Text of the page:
Radio Dept., The – Passive Agressive: Singles 2002-2010
Record Label: Labrador Records
Release Date: January 25, 2011
The Radio Dept. is the Swedish pop group responsible for last year’s subtlety addicting Clinging to A Scheme. They’ve been around since 1995, though, so they’ve released Passive Aggressive: Singles 2002 – 2010 for newer fans looking for SparkNotes on an earlier part of their career.
How is it?
I’ve gone on record saying that the best way to get into The Radio Dept. is to cut straight to Clinging to A Scheme, but Passive Aggressive presents perhaps an even better way. It’s not as immediately accessible as their 2010 full-length, but it does include what are arguably the best tracks from the release. Most notable are “Heaven’s On Fire,” with its idealist film quote about destroying the “bogus capitalist process that is destroying youth culture” and flooring chorus melody, and bouncy romp highlight “David.”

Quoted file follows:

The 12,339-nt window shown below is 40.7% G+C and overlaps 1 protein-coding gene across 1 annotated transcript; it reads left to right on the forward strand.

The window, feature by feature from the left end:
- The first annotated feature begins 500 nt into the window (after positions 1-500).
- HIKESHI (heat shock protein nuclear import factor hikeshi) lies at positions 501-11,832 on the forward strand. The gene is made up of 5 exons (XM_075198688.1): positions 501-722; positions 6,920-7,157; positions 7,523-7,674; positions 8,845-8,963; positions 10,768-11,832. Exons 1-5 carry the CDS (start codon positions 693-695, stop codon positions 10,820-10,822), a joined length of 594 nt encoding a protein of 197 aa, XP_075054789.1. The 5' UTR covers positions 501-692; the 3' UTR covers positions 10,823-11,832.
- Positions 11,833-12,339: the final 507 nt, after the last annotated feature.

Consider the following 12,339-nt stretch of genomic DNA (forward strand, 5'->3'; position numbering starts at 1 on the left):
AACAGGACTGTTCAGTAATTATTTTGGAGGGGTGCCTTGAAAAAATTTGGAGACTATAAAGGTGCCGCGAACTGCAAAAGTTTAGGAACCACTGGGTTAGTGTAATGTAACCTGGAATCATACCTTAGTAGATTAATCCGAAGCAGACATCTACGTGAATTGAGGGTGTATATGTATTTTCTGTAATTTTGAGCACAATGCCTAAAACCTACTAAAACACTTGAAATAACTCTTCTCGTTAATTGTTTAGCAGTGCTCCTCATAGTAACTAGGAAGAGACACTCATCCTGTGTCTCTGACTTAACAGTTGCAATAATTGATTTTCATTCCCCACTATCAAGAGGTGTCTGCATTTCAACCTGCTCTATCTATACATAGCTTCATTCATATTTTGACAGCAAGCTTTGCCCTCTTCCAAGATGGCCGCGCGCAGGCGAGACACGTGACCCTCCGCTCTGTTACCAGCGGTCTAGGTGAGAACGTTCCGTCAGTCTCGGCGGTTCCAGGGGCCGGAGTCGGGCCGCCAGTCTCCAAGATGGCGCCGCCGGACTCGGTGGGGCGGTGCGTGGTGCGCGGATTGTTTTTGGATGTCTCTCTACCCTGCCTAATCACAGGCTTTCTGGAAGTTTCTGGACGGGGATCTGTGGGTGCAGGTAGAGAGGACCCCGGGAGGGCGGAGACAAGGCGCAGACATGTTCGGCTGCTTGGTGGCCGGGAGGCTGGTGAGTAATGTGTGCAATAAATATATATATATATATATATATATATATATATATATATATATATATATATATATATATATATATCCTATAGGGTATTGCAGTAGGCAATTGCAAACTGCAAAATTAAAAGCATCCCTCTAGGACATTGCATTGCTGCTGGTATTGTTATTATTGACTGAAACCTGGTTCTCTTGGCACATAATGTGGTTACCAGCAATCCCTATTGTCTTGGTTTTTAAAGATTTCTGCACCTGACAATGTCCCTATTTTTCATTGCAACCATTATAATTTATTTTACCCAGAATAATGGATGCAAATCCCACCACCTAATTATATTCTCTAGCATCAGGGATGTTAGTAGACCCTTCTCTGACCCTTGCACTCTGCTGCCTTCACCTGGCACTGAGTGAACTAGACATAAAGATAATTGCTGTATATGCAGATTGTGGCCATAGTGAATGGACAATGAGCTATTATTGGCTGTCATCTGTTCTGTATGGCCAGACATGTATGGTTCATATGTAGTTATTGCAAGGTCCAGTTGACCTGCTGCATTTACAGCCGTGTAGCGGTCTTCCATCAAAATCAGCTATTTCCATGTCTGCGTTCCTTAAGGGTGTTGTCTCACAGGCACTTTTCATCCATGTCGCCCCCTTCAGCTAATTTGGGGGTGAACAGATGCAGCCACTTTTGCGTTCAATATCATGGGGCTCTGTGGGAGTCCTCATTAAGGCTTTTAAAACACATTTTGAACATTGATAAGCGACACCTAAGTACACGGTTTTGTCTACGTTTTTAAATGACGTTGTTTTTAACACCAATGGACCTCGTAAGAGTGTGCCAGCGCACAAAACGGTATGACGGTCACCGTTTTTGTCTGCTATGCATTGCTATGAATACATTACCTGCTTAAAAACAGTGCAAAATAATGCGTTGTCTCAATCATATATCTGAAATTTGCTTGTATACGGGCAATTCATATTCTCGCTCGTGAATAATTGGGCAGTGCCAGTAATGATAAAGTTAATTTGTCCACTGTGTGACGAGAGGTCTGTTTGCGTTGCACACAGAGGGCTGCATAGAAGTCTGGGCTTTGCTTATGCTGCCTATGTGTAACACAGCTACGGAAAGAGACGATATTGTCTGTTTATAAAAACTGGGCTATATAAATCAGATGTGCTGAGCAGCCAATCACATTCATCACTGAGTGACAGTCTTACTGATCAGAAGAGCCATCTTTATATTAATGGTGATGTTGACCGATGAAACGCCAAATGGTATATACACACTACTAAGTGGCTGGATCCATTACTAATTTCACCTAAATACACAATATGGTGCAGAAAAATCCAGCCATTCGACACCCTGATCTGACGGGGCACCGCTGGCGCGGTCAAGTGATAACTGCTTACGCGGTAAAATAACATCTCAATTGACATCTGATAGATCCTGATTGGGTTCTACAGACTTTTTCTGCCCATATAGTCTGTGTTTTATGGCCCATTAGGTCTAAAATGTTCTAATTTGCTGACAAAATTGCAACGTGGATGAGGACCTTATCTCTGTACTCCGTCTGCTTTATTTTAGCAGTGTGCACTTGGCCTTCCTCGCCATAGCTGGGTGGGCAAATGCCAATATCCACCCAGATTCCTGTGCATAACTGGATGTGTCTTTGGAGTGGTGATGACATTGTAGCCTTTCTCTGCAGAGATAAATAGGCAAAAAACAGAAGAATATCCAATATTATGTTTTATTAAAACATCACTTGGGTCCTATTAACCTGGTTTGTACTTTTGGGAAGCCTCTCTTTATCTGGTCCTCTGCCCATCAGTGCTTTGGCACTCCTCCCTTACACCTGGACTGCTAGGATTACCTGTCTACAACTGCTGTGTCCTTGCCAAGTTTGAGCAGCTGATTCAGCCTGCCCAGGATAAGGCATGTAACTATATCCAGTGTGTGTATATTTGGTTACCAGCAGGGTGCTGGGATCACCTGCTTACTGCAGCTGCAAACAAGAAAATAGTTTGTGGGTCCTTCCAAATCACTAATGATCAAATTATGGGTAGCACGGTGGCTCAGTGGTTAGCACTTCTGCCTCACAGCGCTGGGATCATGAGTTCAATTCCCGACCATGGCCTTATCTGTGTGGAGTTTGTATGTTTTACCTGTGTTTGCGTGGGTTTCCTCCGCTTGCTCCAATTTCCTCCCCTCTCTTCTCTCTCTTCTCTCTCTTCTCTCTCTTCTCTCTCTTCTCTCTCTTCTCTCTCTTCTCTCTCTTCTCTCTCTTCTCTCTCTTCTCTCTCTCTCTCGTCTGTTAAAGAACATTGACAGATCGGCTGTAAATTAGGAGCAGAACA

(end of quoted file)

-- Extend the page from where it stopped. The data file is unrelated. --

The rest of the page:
Of course, the main attraction of Passive Aggressive is its foray into the band’s vast discography. It’s a pretty intricate collection, too, going as far as to include the breathtaking instrumental “Tåget,” which clocks in at just 56 seconds. Just being able to get a general scope of the band’s evolution is fun in its own right. Take album opener “Liebling” for example: The track boasts the same gentle, floating vocals that are signature in their more recent work, but the guitars are much fuzzier. Or “Annie Laurie,” which drifts like a lullaby – a pleasant and unique direction that contrasts nicely from their typical club-y atmosphere. But the beauty of the whole album is that it showcases less of a vertical evolution, and more of a horizontal one. That’s not to say that there hasn’t been any improvement from The Radio Dept. over the years, because they’ve certainly polished their sound to a delightful glint. But even in their earlier, more experimental stage, they were penning beautiful pieces of music wholly worthy of attention, and that makes Passive Aggressive an absolutely enthralling listen.